Swiss Frau Farm is a 16 acre farm at the very center of Herman Center Wisconsin. This farm was historically the central farm where all the threshing was done for the area. The barn and house were built in 1905. Our barn is a traditional Wisconsin dairy barn with the lower level partly underground to keep cool in summer and warm in winter.
We raise American Toggenburg and Saanen dairy goats. We are not a commercial dairy. Our goats are disease free and regularly tested. We have a closed herd and practice biosecurity to maintain a healthy herd. CAE prevention is practiced on the farm. We use our goat’s milk to make our own cheese, sherbet and use the milk in our goat’s milk soaps. All of our goats wear bells from Switzerland. This recreates my favorite part of Switzerland which is the regular sound of bells from every region.
We have a variety of bells for the goats. This bell is called a treicheln. It is bronze and fabricated in Switzerland. This is my favorite goat bell. There are at least five different styles of bells used here and they all have a different sound. I can tell who is who by the sound of the bells. I always know where my goats are and whether they are grazing contentedly or running in fear of something. The queen goat (Morning Glow Rose of Sharon, AKA Rosli) wears the largest and loudest bell and the other goats give her a lot of space. The yearlings wear the high pitched distance bells. We even have baby Swiss bells to get the young doelings used to the sound and experience of wearing a bell.
We also raise Jumbo Rock Cornish hens each summer for meat. They are raised on pasture and are slow growing chickens. We have laying hens and Pilgrim geese. Pilgrim geese are rare and on the endangered list for domestic farm geese. The males are always white and the females are gray and white. Generally they are kept in trios, 2 females to one male.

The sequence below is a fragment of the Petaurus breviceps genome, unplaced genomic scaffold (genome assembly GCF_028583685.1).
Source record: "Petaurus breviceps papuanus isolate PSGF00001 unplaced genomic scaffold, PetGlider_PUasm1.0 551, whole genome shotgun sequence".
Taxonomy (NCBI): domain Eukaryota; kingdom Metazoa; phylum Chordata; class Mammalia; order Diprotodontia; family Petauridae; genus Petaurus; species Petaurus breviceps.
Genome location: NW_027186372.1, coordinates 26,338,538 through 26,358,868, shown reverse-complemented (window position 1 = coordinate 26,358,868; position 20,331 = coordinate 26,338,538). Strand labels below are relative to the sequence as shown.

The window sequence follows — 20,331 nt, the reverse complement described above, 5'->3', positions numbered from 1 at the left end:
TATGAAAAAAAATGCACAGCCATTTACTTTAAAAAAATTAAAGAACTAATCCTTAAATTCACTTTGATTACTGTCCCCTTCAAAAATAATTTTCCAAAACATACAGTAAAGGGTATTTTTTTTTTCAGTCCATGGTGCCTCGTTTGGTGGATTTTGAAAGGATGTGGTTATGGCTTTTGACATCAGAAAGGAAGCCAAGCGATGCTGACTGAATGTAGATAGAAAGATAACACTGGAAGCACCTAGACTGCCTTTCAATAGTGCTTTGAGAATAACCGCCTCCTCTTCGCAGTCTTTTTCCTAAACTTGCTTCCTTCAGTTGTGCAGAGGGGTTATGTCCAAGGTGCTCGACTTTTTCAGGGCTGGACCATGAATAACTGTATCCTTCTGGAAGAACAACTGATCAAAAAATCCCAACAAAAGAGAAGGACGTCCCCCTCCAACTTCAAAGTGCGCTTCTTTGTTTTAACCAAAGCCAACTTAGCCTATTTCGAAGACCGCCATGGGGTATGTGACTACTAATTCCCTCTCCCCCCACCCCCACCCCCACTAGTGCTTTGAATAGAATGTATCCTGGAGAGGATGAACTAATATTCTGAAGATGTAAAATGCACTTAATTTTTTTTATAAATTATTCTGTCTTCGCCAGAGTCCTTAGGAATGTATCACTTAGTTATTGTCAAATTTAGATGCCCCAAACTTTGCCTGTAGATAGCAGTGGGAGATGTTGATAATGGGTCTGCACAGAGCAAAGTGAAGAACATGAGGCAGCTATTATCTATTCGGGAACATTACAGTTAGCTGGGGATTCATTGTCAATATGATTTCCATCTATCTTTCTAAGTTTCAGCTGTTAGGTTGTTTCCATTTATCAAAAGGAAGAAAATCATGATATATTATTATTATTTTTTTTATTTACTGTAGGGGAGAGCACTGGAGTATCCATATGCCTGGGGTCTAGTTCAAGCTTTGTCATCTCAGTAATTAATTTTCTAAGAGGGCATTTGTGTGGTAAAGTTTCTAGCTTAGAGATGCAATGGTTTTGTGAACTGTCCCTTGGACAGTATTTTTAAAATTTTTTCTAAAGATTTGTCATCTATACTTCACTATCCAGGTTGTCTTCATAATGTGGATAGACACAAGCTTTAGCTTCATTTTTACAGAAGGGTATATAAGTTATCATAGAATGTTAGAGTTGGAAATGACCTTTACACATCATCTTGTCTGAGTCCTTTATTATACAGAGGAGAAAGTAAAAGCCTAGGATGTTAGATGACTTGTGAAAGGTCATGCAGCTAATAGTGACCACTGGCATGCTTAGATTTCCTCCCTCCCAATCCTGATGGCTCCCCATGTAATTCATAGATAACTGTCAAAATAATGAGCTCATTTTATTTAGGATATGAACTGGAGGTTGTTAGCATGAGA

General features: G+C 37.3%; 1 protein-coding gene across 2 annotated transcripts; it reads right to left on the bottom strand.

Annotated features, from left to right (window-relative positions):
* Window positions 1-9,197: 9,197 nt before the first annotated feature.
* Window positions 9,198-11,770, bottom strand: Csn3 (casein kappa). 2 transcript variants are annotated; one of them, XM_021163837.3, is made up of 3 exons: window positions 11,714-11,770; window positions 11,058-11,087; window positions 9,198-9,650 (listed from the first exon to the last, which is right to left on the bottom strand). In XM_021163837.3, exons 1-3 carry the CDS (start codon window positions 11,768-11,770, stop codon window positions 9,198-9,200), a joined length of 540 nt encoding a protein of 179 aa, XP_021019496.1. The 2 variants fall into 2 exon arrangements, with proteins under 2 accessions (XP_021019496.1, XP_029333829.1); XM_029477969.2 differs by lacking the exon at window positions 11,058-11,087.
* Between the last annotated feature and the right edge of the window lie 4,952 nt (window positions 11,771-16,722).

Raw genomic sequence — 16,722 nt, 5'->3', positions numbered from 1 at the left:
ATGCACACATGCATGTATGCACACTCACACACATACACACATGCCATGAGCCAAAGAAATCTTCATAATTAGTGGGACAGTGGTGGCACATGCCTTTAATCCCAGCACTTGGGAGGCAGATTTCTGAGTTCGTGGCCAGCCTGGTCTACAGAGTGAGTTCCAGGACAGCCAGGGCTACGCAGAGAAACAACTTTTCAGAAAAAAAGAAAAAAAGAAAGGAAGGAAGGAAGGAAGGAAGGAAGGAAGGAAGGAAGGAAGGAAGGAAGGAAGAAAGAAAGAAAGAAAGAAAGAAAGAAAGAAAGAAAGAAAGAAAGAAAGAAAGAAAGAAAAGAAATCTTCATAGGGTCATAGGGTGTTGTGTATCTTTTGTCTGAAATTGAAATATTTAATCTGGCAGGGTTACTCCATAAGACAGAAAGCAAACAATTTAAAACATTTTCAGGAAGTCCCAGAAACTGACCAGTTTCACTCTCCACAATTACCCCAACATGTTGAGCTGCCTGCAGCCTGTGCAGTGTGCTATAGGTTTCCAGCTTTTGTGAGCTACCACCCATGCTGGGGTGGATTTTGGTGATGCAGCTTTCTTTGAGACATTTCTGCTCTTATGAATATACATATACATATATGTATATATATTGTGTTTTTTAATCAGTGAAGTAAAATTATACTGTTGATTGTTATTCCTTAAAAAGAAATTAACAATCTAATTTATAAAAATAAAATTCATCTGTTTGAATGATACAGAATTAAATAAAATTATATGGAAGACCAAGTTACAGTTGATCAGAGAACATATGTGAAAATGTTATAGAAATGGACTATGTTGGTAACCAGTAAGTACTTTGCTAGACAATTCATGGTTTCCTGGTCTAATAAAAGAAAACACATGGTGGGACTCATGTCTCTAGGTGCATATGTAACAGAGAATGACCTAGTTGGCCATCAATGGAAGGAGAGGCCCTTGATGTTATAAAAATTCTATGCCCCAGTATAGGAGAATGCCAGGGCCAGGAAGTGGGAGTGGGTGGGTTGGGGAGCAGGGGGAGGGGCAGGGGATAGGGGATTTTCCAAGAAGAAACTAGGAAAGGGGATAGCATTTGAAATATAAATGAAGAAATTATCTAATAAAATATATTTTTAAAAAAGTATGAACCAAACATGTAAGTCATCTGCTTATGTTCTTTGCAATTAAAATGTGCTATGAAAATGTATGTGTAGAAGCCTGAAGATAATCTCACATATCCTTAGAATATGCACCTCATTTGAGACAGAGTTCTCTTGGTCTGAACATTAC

My husband is the bee keeper on our farm. We sell honey and currently are adding more hives.
We have a small orchard and a cider press. We grow most all of the hay we feed the goats.
Our 5 freshened goats produce about 6 gallons of milk a day. They start out slowly and peak in production at about 6-8 weeks lactation. Goat’s milk is the most compatible milk to the human body. It is very good for infants and people of all ages. It digests in 20 minutes as opposed to 2 hours or more for cow’s milk. It also has very small fat globules, in fact 9 times smaller than cows milk fat globules. Also it is beneficial for people with acid reflux and other ailments.
WHAT DO WE DO WITH 6 GALLONS OF MILK A DAY?
Well, of those 6 gallons 4 go back to the kids for their nourishment. I feed kids 3 times a day either by bottle or with a lambar feeder which is a bucket with 10 nipples on it. Some of the milk goes for soap making and this still leaves a lot of milk left over. Once a week I make cheese. I use 3 gallons of milk at a time to make a batch of cheese. We can’t eat that much cheese so what I don’t give away I freeze in small amounts for the long winter without fresh milk or cheese. When the mood strikes and I just can’t make anymore cheese I start to make a lot of sherbet. I make as much as there is room in the freezer. This also gets us through a milk-less winter and provides a real treat for guests to the farm. It is really good stuff! Some of the milk goes to feed fawns. People who raise deer for meat also bottle feed the fawns. If there is still milk left over then it goes to feed the chickens who love goat’s milk.